While it used to be the leading alternative to Internet Explorer (and others), Firefox has seen its market share erode steadily since the 2008 debut of Google Chrome. The Mozilla Foundation has made several oft-controversial bids at relevancy, including native video chat, Pocket integration, a mobile browser (and OS), a UI overhaul, and a rapid release schedule that's reached version 40 (and counting). But the latest proposal -- part of a reboot of the stalled Electrolysis multiprocessing project -- will prove the most daunting. Although it will modernize the browser's architecture, it also deprecates the longtime XUL framework in favor of more limited and Chrome-like "web extensions" -- requiring Firefox's vast catalog of powerful add-ons to be rewritten from scratch or cease functioning. While developers will have until 2017 to fully adapt, opinion is divided -- NoScript's Giorgio Maone reassures doubters, while the DownThemAll! team says "it feels like I just learned my dear old friend Firefox is going to die." [more inside]
That’s how I feel about the web these days. We have a map, but it’s not for me. So I am distanced. It feels like things are distorted. I am consistently confused. — Frank Chimero, on What Screens Want
"Over the next five years more and more things will act on our behalf and encourage us to do things based on our actions. " How the Internet of Things will change the world.
Your Old Crap Website - This blog is to celebrate the time when web design wasn’t limited by web standards and convention, and when the office geek was given full reign to set up the website on his own since the bosses probably couldn’t see the point in having one.
In the beginning of 1995 before the release of the first graphic browser, Clifford Stoll Of Newsweek said "After two decades online, I'm perplexed. It's not that I haven't had a gas of a good time on the Internet. I've met great people and even caught a hacker or two. But today, I'm uneasy about this most trendy and oversold community." Via Metachat.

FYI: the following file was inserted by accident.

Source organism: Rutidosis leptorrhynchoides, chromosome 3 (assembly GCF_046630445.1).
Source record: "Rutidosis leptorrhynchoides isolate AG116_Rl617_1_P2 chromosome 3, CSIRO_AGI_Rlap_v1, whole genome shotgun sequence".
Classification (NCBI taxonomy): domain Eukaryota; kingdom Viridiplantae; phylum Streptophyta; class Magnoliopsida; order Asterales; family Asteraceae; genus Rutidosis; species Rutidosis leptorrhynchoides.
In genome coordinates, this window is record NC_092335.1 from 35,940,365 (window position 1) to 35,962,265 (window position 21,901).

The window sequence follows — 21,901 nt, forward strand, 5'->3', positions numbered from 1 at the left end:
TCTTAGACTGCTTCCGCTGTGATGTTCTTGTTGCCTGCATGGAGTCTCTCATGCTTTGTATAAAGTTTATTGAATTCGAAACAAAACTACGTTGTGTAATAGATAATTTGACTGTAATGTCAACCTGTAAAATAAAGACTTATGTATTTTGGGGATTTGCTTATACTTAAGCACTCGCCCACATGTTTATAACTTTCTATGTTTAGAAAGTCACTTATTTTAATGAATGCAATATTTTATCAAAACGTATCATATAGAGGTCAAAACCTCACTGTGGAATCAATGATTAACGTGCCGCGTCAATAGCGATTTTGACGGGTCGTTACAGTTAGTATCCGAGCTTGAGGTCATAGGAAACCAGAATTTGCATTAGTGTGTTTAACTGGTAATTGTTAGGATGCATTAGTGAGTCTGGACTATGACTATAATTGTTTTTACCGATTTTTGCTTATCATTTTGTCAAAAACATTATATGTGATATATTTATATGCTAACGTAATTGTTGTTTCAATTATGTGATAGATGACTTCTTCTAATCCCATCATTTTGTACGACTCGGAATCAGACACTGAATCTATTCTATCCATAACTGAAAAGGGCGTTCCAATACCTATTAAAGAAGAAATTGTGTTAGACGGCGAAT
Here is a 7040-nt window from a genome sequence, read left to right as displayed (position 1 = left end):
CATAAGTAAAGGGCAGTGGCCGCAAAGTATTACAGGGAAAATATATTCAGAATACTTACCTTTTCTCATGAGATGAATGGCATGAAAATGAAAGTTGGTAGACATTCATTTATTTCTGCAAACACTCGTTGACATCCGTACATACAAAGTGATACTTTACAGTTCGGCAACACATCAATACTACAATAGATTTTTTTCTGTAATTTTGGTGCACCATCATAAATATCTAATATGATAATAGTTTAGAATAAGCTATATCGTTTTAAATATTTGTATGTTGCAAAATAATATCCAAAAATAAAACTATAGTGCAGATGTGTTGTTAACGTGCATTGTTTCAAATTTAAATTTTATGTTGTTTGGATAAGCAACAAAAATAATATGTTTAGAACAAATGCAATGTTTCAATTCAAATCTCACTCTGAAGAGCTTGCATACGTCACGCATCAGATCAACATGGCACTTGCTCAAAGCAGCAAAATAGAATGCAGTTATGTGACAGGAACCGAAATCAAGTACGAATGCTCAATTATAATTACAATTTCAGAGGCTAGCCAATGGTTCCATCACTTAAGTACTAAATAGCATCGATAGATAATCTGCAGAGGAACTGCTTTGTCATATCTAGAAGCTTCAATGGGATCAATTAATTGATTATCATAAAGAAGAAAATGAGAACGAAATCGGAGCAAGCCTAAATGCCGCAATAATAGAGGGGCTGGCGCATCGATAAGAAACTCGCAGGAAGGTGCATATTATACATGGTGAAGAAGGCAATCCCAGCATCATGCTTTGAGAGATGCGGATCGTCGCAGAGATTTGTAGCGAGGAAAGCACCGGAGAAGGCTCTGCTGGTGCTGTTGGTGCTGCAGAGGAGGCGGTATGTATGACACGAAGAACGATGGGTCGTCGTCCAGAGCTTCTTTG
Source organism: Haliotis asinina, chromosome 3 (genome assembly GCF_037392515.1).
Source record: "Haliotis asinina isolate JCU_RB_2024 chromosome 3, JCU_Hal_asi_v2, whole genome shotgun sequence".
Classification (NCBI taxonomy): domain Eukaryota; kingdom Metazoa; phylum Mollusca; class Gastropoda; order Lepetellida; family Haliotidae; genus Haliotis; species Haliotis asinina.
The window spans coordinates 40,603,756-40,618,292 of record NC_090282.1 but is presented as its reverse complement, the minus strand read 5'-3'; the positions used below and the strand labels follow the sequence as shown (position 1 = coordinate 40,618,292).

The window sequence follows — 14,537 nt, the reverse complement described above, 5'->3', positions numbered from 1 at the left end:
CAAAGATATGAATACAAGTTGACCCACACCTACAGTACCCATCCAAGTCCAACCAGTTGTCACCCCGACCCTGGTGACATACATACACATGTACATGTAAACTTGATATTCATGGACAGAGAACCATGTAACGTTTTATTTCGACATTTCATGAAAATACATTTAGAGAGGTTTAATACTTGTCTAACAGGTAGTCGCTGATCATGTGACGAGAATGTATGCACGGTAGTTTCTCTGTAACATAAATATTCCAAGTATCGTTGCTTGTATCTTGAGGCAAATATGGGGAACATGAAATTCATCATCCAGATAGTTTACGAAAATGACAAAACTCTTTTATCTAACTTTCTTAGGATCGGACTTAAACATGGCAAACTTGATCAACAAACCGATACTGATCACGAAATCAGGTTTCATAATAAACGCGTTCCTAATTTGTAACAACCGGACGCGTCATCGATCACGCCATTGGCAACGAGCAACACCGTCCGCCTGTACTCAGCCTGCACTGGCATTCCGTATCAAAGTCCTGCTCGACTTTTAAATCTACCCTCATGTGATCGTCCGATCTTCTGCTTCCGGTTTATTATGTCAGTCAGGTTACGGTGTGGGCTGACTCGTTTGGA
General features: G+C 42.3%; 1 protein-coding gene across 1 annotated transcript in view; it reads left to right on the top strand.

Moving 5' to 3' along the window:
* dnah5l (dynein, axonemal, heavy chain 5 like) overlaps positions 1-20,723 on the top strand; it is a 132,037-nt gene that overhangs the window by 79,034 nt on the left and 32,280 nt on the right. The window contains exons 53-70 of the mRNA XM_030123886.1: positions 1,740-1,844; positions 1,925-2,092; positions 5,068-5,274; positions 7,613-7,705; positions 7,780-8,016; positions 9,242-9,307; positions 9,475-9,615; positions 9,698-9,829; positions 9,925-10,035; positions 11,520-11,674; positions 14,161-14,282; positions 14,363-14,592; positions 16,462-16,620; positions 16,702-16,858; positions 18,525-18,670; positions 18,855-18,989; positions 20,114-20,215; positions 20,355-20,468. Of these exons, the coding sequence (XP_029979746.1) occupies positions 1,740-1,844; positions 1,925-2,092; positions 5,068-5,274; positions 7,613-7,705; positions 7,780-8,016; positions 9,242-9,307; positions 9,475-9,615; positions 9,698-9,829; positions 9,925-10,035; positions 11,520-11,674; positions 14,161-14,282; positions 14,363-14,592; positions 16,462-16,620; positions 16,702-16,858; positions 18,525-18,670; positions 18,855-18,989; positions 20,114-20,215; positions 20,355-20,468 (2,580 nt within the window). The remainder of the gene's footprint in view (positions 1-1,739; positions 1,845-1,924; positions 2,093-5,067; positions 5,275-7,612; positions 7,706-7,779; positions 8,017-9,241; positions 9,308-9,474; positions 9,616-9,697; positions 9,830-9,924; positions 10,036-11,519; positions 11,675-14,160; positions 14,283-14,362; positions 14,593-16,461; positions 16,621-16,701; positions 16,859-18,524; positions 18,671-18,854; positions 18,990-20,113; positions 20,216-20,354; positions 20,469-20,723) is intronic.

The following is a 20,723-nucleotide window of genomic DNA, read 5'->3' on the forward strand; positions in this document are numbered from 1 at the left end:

Flash, PDF, two great tastes that go great together? And now you can use PDF flash movies to put videos in your powerpoint – er… what?
The DOJ wants to tap your IMs, your email, your VOIP calls, and your Web browsing -- and they want you to pay for it. The Justice Department is seeking to expand its ability to monitor online traffic by forcing broadband providers to make their services "wiretap-friendly," and a petition filed with the FCC this week says you will foot the bill. Get ready for CALEA 2.0. "As a means of espionage, writs of assistance and general warrants are but puny instruments of tyranny and oppression when compared with wire tapping," the prescient Justice Brandeis observed in 1928.
Zeldman likes it. Jakob isn't saying, though he'll probably weigh in. mathowie'll probably like it since he seems to dig those Adaptive Path guys. It's elegant, it's like a pleased-with-itself polar bear, it's the AIfIA and there are probably more than 25 reasons it's a Good Thing.
Any server can read all your IE cookies. From any domain. Anyone. I was just explaing to my folks that the reason cookies are (generally) safe is that this was NOT possible. Well, it's possible now.
This article at zdnet is all about how wireless web devices aren't that handy, and how our lives would suck if wireless web access was everywhere. I heartily disagree. I have a wireless 2Mb LAN connection at work and it's liberating (it's possible to code, listen to shoutcast mp3 streams, and check email outside or down at the coffee house next door). My PCS phone is useful too, I can surf a few important websites when I don't have a laptop around, getting news, weather, and email. Wireless access is certainly a Good Thing, and should make our lives easier, but the article's author is blaming the possible deluge of information on wireless, instead of the user. How would a wireless broadband connection make your life better or worse?